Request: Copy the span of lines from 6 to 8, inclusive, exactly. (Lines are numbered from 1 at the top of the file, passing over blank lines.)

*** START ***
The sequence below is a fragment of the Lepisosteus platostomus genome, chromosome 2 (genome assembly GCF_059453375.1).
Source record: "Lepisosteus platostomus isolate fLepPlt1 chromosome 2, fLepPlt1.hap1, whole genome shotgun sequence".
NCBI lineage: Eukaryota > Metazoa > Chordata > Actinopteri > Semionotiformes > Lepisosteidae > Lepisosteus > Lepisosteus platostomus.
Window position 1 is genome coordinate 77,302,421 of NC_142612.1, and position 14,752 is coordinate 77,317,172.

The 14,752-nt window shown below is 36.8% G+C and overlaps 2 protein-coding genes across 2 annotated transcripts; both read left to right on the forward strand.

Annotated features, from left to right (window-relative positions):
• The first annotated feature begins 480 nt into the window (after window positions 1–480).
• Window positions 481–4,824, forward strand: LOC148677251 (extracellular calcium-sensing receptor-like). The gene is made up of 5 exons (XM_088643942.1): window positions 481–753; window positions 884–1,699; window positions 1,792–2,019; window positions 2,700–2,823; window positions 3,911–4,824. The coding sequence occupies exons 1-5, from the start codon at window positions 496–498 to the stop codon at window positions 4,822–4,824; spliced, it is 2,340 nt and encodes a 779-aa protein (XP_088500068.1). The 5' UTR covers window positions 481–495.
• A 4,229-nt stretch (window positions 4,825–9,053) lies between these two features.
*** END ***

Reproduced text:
Annotated features, from left to right (window-relative positions):
• The first annotated feature begins 480 nt into the window (after window positions 1–480).
• Window positions 481–4,824, forward strand: LOC148677251 (extracellular calcium-sensing receptor-like). The gene is made up of 5 exons (XM_088643942.1): window positions 481–753; window positions 884–1,699; window positions 1,792–2,019; window positions 2,700–2,823; window positions 3,911–4,824. The coding sequence occupies exons 1-5, from the start codon at window positions 496–498 to the stop codon at window positions 4,822–4,824; spliced, it is 2,340 nt and encodes a 779-aa protein (XP_088500068.1). The 5' UTR covers window positions 481–495.